How to Manage Anxiety

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Everybody experiences worry, fear, stress, nervousness, and tension at some point in their lives. It’s natural to fret over a test score, stress out over bills, or worry about relationships.

So how do you know if your anxiety has escalated from normal worry to dysfunctional anxiety? Here are a few telltale signs:

  • Do you worry about almost everything?
  • Do you find it hard to control your worry?
  • Do you find yourself worrying about things that other people do not?
  • Do you feel restless, tense, or on edge most of the day?
  • Do racing thoughts regularly keep you up at night?
  • Are you often irritable?
  • Do people makes comments about your anxiety? (e.g., “You’re too high strung.”)
  • Does your anxiety have a significant impact on your work, school, and/or social life?

If you answered yes to many of these questions then you might have a problem with anxiety. You wouldn’t be alone if you do. The National Institute of Mental Health estimates that 18% of the U.S. adult population suffers from an anxiety disorder. That’s 40 million people! The good news is that you can control anxiety. Here are some practical methods to help you manage anxiety.

Schedule worry time

It might seem strange that worrying on purpose would help you control worry in the long run, but it works. One of the problems with dysfunctional worry is that it distracts us from accomplishing important daily tasks.

Therefore, if you have 2o minutes of predetermined “worry time” at the same time every day, you can defer worries that pop up throughout the day and focus on the tasks at hand. Write worries down as they come up if you have to, but only worry about them during your scheduled worry-time.

Distract yourself

If you’ve ever been on a diet then you have probably experienced the power of distraction. Are you craving a sleeve of Oreos? Distract yourself by doing some push ups, reading a book, talking to a friend, or playing a game on your phone. Before you know it you’ve reached level 300 in Candy Crush and the craving is gone.

The same applies to just about any dysfunctional worry. Distract yourself long enough and the thought loses it’s urgency. Warning: do not distract yourself with alcohol, drugs, or risky sexual activity. While temporarily effective, these diversions cause more problems in the long run.

Challenge your thoughts

Let’s say you and I are walking down the street and we see a mutual friend. We both wave, but our friend does not wave back.

I start to worry that our friend hates me or is mad at me. My jaw clenches and my palms sweat as I hurriedly scan my mental catalog of our interactions during the previous 12 months for possible sources of conflict.

You, on the other hand, notice that our friend did not return our wave and immediately think, “Huh. Maybe he didn’t see me.”

You and I both experienced the exact same stimulus (i.e., friend not returning a wave), but had dramatically different reactions. The difference in our reactions comes from how we interpret the stimulus. In other words, how you feel at any given moment is strongly connected to what you THINK is actually happening.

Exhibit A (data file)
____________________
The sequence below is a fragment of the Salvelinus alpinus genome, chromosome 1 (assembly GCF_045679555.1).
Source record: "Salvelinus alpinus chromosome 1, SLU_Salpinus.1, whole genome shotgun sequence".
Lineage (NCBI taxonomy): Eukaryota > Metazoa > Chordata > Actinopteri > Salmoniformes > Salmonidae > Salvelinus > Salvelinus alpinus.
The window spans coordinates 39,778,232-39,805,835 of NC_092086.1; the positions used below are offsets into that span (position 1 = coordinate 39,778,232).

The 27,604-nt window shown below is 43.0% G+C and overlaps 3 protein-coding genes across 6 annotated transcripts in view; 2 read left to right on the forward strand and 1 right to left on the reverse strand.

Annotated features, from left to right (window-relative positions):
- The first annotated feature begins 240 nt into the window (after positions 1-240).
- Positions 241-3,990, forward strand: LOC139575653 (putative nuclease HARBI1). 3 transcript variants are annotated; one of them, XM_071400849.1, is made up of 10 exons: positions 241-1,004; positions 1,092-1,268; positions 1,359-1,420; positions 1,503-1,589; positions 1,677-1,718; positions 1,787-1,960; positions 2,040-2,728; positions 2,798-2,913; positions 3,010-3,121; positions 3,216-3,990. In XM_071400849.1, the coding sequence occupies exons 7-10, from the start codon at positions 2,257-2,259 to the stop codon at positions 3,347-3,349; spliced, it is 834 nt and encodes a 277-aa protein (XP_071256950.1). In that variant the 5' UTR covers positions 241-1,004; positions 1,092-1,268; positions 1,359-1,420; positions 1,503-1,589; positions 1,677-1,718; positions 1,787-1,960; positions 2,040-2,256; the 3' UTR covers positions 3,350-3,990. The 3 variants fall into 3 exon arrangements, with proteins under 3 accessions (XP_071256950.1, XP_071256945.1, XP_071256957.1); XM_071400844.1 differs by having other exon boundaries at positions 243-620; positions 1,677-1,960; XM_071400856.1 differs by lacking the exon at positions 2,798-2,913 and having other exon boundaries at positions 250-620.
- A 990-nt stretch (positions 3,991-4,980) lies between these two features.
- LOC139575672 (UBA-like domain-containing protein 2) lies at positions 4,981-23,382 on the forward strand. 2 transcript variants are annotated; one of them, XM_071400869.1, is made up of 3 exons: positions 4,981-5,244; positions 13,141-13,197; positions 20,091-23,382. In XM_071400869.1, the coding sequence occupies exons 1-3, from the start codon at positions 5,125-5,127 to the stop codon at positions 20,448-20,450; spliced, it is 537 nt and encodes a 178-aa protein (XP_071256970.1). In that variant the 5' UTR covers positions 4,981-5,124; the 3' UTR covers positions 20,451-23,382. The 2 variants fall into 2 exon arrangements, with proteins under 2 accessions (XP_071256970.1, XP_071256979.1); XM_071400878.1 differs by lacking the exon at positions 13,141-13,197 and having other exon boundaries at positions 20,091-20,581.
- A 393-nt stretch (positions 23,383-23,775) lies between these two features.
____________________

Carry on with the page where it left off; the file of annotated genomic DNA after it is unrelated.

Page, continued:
The problem with thoughts is that they can be biased, unrealistic, or flat-out wrong. Anxious people usually have biases toward negativity and fear. Therapists sometimes refer to these biases as “cognitive distortions” or “thinking errors.” It takes practice and effort, but if you can catch these distortions when you make them, you can then dispute their usefulness and replace them with more useful thinking.

So, now that I know I have a tendency to blow things out of proportion, the next time I notice my anxiety mounting I can slam my psychic brake and ask myself: “Am I overreacting? Am I ignoring other interpretations of this event? What evidence do I have that what I’m thinking is correct.”


I’m sure if you asked someone how to manage anxiety and she said, “just relax” you would probably want to punch her in the neck. Just hear me out, though.

It seems like most modern humans, especially Americans, have forgotten the art of relaxation. Sometimes you even see people wearing their busy schedules like a medal, as if having no time to eat, socialize, or sleep is enviable. Listen to me, people: IT IS OKAY TO RELAX!

But how do you do it? There are many ways:

  • Meditate (see my post on meditation here).
  • Go for a walk or hike.
  • Spend some time in nature.
  • Call or write an email to a friend and reminisce about old times.
  • Write a nice note to a loved one.
  • Read or watch something just for fun.
  • Play a game.
  • Get on the floor and do some stretching.
  • Exercise.
  • Listen to music.

This list is not exhaustive. I’m sure that if you put your mind to it you could come up with some other relaxing things to do. Believe it or not, the thing you do is not as important as actually doing it. So put it on your schedule and do something relaxing every day.

Get help

I understand that many of you live stressful lives and some of you live tragic ones. You might be thinking that these four simple methods couldn’t possibly help you manage anxiety.

I’ll admit, you could do all of these things and still have problems in your life. They’re not designed to take away your problems. They’re designed to make you stronger in the face of those problems.

Try them. Try them more than once. After you try them, start practicing them. Consistent practice is required to develop any skill, and controlling your anxiety is a skill you can master.

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